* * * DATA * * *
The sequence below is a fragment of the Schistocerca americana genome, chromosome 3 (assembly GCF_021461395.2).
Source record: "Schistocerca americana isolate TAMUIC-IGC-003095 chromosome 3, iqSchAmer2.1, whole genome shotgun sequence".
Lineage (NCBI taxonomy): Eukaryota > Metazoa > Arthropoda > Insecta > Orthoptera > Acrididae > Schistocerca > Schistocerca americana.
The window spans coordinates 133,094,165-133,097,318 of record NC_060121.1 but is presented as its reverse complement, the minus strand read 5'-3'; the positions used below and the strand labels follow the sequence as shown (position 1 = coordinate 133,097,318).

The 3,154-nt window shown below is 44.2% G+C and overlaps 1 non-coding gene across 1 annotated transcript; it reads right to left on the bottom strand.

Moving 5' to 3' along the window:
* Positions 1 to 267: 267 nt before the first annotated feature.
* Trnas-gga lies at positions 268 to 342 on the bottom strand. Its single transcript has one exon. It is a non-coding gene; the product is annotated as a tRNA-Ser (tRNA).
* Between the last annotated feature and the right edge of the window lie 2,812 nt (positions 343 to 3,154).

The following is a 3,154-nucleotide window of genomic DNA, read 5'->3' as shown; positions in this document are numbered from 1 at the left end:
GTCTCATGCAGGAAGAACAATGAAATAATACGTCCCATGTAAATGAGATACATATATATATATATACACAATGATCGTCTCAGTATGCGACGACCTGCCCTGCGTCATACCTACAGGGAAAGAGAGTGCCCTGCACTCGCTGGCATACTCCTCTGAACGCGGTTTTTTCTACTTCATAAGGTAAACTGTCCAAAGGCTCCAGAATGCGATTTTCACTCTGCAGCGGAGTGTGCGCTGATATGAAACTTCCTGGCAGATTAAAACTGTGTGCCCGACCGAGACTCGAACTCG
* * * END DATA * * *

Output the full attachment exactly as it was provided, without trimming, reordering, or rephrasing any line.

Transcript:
The sequence below is a fragment of the Schistocerca americana genome, chromosome 3 (assembly GCF_021461395.2).
Source record: "Schistocerca americana isolate TAMUIC-IGC-003095 chromosome 3, iqSchAmer2.1, whole genome shotgun sequence".
Lineage (NCBI taxonomy): Eukaryota > Metazoa > Arthropoda > Insecta > Orthoptera > Acrididae > Schistocerca > Schistocerca americana.
The window spans coordinates 133,094,165-133,097,318 of record NC_060121.1 but is presented as its reverse complement, the minus strand read 5'-3'; the positions used below and the strand labels follow the sequence as shown (position 1 = coordinate 133,097,318).

The 3,154-nt window shown below is 44.2% G+C and overlaps 1 non-coding gene across 1 annotated transcript; it reads right to left on the bottom strand.

Moving 5' to 3' along the window:
* Positions 1 to 267: 267 nt before the first annotated feature.
* Trnas-gga lies at positions 268 to 342 on the bottom strand. Its single transcript has one exon. It is a non-coding gene; the product is annotated as a tRNA-Ser (tRNA).
* Between the last annotated feature and the right edge of the window lie 2,812 nt (positions 343 to 3,154).

The following is a 3,154-nucleotide window of genomic DNA, read 5'->3' as shown; positions in this document are numbered from 1 at the left end:
GTCTCATGCAGGAAGAACAATGAAATAATACGTCCCATGTAAATGAGATACATATATATATATATACACAATGATCGTCTCAGTATGCGACGACCTGCCCTGCGTCATACCTACAGGGAAAGAGAGTGCCCTGCACTCGCTGGCATACTCCTCTGAACGCGGTTTTTTCTACTTCATAAGGTAAACTGTCCAAAGGCTCCAGAATGCGATTTTCACTCTGCAGCGGAGTGTGCGCTGATATGAAACTTCCTGGCAGATTAAAACTGTGTGCCCGACCGAGACTCGAACTCG